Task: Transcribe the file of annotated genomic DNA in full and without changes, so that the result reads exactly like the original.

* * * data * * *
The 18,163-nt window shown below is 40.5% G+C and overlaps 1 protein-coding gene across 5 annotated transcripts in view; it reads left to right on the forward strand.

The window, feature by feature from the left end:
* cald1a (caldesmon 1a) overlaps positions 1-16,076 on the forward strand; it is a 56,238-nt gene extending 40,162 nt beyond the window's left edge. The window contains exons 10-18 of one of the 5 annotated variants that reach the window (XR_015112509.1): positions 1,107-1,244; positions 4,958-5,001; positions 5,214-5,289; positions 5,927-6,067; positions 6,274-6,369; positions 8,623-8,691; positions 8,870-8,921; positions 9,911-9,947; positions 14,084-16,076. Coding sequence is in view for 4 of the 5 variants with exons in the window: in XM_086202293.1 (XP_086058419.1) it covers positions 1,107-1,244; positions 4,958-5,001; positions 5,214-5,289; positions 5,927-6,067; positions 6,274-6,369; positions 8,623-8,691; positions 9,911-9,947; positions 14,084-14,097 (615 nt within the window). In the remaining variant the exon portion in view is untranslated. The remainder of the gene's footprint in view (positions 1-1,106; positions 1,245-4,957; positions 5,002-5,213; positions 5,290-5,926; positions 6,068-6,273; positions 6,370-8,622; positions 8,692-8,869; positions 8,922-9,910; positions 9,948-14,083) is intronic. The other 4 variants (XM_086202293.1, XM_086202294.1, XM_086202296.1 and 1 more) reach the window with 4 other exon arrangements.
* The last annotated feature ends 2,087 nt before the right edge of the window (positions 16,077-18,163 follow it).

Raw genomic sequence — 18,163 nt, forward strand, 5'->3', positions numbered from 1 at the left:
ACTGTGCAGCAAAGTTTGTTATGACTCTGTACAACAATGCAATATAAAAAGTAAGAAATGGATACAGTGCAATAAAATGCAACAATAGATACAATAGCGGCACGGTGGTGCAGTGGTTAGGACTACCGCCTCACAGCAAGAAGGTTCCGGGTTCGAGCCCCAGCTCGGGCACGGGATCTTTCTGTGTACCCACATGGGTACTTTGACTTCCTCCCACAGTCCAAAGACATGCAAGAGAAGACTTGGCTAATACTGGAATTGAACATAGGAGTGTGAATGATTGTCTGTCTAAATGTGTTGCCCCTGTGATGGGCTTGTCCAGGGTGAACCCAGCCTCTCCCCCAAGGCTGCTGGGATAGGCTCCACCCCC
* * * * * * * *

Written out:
The 18,163-nt window shown below is 40.5% G+C and overlaps 1 protein-coding gene across 5 annotated transcripts in view; it reads left to right on the forward strand.

The window, feature by feature from the left end:
* cald1a (caldesmon 1a) overlaps positions 1-16,076 on the forward strand; it is a 56,238-nt gene extending 40,162 nt beyond the window's left edge. The window contains exons 10-18 of one of the 5 annotated variants that reach the window (XR_015112509.1): positions 1,107-1,244; positions 4,958-5,001; positions 5,214-5,289; positions 5,927-6,067; positions 6,274-6,369; positions 8,623-8,691; positions 8,870-8,921; positions 9,911-9,947; positions 14,084-16,076. Coding sequence is in view for 4 of the 5 variants with exons in the window: in XM_086202293.1 (XP_086058419.1) it covers positions 1,107-1,244; positions 4,958-5,001; positions 5,214-5,289; positions 5,927-6,067; positions 6,274-6,369; positions 8,623-8,691; positions 9,911-9,947; positions 14,084-14,097 (615 nt within the window). In the remaining variant the exon portion in view is untranslated. The remainder of the gene's footprint in view (positions 1-1,106; positions 1,245-4,957; positions 5,002-5,213; positions 5,290-5,926; positions 6,068-6,273; positions 6,370-8,622; positions 8,692-8,869; positions 8,922-9,910; positions 9,948-14,083) is intronic. The other 4 variants (XM_086202293.1, XM_086202294.1, XM_086202296.1 and 1 more) reach the window with 4 other exon arrangements.
* The last annotated feature ends 2,087 nt before the right edge of the window (positions 16,077-18,163 follow it).

Raw genomic sequence — 18,163 nt, forward strand, 5'->3', positions numbered from 1 at the left:
ACTGTGCAGCAAAGTTTGTTATGACTCTGTACAACAATGCAATATAAAAAGTAAGAAATGGATACAGTGCAATAAAATGCAACAATAGATACAATAGCGGCACGGTGGTGCAGTGGTTAGGACTACCGCCTCACAGCAAGAAGGTTCCGGGTTCGAGCCCCAGCTCGGGCACGGGATCTTTCTGTGTACCCACATGGGTACTTTGACTTCCTCCCACAGTCCAAAGACATGCAAGAGAAGACTTGGCTAATACTGGAATTGAACATAGGAGTGTGAATGATTGTCTGTCTAAATGTGTTGCCCCTGTGATGGGCTTGTCCAGGGTGAACCCAGCCTCTCCCCCAAGGCTGCTGGGATAGGCTCCACCCCC